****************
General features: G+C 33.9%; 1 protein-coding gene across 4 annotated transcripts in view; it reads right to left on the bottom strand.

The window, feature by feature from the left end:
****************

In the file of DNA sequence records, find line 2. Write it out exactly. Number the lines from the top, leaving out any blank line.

The window, feature by feature from the left end: